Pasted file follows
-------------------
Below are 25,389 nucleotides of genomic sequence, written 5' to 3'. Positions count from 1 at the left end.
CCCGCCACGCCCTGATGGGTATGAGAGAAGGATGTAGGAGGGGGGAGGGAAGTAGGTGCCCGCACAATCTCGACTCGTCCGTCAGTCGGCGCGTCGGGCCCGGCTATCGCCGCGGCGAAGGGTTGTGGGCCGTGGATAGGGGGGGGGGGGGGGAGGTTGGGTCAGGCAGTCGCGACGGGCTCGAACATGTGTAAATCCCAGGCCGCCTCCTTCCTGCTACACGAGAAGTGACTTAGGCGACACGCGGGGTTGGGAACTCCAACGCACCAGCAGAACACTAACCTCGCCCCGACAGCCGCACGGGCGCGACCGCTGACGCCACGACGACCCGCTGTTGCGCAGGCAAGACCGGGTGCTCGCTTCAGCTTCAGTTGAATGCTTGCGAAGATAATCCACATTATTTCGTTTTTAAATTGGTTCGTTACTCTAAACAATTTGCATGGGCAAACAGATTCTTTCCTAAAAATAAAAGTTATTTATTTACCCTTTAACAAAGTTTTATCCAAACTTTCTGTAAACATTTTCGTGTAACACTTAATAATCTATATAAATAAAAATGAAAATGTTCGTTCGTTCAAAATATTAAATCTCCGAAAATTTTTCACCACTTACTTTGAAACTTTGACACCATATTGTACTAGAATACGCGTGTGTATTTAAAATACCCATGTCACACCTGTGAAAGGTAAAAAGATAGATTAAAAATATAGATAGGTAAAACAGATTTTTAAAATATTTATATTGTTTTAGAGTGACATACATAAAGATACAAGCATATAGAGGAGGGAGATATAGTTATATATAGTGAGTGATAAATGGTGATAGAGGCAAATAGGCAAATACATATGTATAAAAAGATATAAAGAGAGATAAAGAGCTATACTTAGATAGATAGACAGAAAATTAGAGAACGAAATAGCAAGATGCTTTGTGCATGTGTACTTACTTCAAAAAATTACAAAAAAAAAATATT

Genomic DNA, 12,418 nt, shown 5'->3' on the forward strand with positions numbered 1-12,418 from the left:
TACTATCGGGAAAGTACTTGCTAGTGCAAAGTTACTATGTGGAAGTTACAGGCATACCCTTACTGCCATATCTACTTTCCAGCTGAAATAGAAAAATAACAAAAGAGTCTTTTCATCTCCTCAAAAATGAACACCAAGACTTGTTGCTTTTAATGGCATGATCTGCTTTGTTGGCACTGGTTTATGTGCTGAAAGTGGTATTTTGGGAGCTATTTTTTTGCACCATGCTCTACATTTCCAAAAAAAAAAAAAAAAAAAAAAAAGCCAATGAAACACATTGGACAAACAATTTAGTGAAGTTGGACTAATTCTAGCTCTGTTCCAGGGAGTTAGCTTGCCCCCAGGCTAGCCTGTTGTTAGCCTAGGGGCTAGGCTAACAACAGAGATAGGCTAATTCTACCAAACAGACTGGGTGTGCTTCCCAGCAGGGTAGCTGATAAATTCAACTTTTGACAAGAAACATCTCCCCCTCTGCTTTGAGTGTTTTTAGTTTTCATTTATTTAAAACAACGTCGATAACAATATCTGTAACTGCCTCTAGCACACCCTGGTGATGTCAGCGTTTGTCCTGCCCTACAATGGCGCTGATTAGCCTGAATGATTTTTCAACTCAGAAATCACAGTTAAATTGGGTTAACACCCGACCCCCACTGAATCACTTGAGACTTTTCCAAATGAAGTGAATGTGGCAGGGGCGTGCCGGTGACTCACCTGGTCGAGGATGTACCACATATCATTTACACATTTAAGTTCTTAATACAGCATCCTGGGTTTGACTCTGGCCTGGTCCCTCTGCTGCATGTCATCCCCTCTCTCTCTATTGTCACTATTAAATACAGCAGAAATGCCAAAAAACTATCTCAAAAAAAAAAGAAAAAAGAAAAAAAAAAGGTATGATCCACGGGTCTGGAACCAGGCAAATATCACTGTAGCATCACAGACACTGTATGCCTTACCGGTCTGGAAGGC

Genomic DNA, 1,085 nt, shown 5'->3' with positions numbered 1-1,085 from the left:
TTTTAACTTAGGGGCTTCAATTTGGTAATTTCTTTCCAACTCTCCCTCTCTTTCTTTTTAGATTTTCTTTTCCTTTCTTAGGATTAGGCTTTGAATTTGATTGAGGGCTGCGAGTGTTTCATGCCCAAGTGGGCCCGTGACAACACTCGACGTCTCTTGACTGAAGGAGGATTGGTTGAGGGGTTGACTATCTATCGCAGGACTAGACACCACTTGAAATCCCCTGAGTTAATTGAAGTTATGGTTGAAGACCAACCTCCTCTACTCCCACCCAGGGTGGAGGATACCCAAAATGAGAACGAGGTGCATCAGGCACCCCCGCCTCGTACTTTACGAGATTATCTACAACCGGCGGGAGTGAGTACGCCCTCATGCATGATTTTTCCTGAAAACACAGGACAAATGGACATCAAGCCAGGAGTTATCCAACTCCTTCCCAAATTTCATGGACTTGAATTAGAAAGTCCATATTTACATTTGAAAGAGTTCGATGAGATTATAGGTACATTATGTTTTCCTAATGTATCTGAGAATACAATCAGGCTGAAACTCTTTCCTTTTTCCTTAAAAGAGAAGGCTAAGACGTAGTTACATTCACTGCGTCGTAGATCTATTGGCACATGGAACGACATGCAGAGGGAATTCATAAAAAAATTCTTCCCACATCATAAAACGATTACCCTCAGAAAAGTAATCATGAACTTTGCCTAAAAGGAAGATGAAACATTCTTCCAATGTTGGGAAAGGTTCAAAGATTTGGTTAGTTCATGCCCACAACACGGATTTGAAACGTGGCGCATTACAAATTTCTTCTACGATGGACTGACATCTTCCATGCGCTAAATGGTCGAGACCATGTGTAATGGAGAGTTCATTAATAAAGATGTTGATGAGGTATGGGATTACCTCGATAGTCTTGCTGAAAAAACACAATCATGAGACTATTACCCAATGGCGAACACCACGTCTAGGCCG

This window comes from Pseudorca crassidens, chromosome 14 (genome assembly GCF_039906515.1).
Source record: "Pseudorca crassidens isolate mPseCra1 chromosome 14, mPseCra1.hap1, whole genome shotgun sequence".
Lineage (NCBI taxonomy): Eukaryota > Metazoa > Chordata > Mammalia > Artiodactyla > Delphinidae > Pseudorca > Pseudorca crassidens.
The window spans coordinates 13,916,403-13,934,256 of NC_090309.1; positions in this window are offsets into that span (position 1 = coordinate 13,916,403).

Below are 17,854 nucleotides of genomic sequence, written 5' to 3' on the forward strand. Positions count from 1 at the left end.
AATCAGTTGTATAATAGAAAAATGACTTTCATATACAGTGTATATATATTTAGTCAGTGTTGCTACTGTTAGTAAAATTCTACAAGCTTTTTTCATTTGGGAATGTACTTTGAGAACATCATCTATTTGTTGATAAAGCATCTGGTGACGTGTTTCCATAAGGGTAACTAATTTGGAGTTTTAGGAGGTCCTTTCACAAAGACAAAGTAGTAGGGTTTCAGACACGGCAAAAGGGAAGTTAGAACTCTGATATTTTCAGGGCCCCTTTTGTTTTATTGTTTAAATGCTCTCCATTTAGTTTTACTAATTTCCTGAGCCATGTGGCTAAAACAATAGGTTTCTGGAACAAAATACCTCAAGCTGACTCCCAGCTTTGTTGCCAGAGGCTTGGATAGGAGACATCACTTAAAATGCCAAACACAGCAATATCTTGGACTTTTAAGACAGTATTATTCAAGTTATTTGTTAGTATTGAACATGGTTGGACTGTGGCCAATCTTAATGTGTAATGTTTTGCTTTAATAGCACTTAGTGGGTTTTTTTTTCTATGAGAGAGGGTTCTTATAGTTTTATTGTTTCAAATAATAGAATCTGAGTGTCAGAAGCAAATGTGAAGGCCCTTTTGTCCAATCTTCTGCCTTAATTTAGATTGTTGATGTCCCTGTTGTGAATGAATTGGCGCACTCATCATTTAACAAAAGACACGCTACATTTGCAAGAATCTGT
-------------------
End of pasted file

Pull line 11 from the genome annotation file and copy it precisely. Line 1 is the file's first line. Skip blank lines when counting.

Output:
Below are 17,854 nucleotides of genomic sequence, written 5' to 3' on the forward strand. Positions count from 1 at the left end.